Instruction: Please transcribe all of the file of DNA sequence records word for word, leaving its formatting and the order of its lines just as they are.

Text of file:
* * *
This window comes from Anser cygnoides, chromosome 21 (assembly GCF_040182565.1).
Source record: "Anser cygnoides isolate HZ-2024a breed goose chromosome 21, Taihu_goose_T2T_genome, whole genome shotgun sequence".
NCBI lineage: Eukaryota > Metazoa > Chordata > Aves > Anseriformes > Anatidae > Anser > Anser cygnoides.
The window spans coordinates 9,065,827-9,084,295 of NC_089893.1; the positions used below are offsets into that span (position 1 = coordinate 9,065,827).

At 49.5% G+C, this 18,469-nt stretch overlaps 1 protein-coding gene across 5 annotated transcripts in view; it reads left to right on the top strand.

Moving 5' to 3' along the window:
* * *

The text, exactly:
This window comes from Anser cygnoides, chromosome 21 (assembly GCF_040182565.1).
Source record: "Anser cygnoides isolate HZ-2024a breed goose chromosome 21, Taihu_goose_T2T_genome, whole genome shotgun sequence".
NCBI lineage: Eukaryota > Metazoa > Chordata > Aves > Anseriformes > Anatidae > Anser > Anser cygnoides.
The window spans coordinates 9,065,827-9,084,295 of NC_089893.1; the positions used below are offsets into that span (position 1 = coordinate 9,065,827).

At 49.5% G+C, this 18,469-nt stretch overlaps 1 protein-coding gene across 5 annotated transcripts in view; it reads left to right on the top strand.

Moving 5' to 3' along the window: